Treasury Secretary James A. Baker III will head to Seoul, South Korea, Friday to attend the annual meeting of the International Monetary Fund and the World Bank. He will take along Deputy Secretary Richard G. Darman; David Mulford, assistant secretary for international affairs; Mulford's deputy, Jim Conrow; Kim Hoggard, deputy assistant secretary for public affairs, and Charles Dallara, executive director of the IMF.
At the meetings, Baker and Darman are expected to discuss the administration's new approach to resolving the Third World's debt crisis, placing less emphasis on austerity and more on programs to improve economic growth. The administration is preparing initiatives to involve the World Bank more in trying to improve the debt situation, along with the IMF.
However, at the meetings, the United States will not be prepared to approve a general capital increase for the World Bank. Instead, it may suggest making more efficient use of its current resources.
On Oct. 8, the day he plans to return to the United States, Baker is scheduled to make a speech, probably on the international debt situation.
The meeting also is likely to involve discussions of the new effort devised by Baker and Darman to push the dollar down, with the help of Britain, France, West Germany and Japan. The effort has been so successful so far that last Monday, the day after Baker announced the new strategy, the dollar made its sharpest decline in 12 years. LISTENING IN . . .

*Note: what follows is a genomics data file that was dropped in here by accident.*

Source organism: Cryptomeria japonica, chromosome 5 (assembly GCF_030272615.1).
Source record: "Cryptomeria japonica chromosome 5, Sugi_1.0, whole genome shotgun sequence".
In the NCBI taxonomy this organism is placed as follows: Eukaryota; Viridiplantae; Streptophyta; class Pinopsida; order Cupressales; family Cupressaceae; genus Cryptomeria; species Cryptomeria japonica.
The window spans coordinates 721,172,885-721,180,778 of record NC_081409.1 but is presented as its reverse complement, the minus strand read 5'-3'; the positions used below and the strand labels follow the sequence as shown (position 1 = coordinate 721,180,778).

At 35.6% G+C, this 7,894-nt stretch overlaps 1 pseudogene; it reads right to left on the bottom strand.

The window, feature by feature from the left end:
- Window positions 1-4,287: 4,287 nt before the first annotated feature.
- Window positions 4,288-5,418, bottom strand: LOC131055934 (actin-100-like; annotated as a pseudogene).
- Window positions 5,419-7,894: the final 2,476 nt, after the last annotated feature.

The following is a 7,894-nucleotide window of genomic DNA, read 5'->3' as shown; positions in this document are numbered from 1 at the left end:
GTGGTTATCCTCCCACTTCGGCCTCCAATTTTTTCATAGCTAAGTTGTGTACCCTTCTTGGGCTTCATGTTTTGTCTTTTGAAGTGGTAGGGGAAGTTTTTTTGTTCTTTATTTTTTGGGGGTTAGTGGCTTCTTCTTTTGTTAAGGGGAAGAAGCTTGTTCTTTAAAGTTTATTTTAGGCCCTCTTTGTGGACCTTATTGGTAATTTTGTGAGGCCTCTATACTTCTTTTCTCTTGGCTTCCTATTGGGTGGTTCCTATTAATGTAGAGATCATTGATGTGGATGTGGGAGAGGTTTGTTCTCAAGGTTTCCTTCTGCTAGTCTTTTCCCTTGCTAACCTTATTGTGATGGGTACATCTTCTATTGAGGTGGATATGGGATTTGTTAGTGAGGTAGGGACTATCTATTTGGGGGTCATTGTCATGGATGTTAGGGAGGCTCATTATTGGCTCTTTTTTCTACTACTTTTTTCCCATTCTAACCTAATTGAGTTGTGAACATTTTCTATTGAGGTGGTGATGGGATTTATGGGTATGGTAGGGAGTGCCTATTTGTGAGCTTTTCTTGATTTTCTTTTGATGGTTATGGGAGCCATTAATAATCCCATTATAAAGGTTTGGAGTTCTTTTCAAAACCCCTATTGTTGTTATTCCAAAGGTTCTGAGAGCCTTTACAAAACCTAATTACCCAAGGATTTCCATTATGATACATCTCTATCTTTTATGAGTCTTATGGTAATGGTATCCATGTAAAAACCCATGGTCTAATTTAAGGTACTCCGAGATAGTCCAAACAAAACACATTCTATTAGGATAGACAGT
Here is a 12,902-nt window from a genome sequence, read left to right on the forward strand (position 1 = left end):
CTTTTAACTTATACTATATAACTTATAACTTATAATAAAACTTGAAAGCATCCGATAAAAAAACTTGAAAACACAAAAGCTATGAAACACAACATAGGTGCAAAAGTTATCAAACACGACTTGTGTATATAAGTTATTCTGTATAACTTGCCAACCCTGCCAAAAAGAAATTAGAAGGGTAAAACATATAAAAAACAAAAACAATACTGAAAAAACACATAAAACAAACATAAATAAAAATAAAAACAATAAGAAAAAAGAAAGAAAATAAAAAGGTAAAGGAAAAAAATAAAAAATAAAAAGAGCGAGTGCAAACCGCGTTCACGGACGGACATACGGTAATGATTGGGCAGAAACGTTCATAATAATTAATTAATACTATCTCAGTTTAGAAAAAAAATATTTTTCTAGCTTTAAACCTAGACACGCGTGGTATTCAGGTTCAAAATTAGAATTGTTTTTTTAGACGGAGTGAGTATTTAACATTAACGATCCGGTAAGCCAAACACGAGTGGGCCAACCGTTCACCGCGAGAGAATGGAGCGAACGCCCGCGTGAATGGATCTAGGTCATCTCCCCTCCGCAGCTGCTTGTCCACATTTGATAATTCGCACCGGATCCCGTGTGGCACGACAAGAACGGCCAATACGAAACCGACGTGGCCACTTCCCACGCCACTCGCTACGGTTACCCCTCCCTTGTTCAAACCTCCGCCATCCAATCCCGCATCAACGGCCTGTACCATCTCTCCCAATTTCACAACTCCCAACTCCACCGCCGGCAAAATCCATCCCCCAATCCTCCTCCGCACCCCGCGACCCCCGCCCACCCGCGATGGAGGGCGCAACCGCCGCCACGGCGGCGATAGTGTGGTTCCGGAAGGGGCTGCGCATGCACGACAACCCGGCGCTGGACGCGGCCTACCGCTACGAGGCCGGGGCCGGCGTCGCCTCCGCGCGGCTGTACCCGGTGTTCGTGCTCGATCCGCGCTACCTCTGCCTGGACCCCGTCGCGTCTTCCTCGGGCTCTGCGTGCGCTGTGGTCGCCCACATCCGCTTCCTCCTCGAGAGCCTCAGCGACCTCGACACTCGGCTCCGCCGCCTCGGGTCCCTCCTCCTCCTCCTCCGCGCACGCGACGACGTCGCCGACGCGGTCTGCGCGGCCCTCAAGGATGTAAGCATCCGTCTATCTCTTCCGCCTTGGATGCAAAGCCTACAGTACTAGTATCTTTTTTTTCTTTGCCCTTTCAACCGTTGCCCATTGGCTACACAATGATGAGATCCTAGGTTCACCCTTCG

Before Baker leaves for Seoul, he will attend the House Ways and Means Committee's debate on President Reagan's tax-revision proposal, according to Treasury officials.
The plan the Ways and Means Committee is starting with is somewhat different from the administration plan devised by Baker. Among other things, the congressional plan would drop the top corporate tax rate from 46 percent to 35 percent, compared with Reagan's proposed cut to 33 percent. The House plan also includes less generous proposals for depreciation, the schedule under which companies write off investments in plant and equipment. NEW FACE . . .
Don Fullerton will become deputy assistant secretary for tax policy, replacing Charles McLure, one of the chief architects of the original tax-revision plan unveiled by then-Treasury Secretary Donald T. Regan. Fullerton has been an associate professor of economics at the University of Virginia and a visiting scholar at the American Enterprise Institute.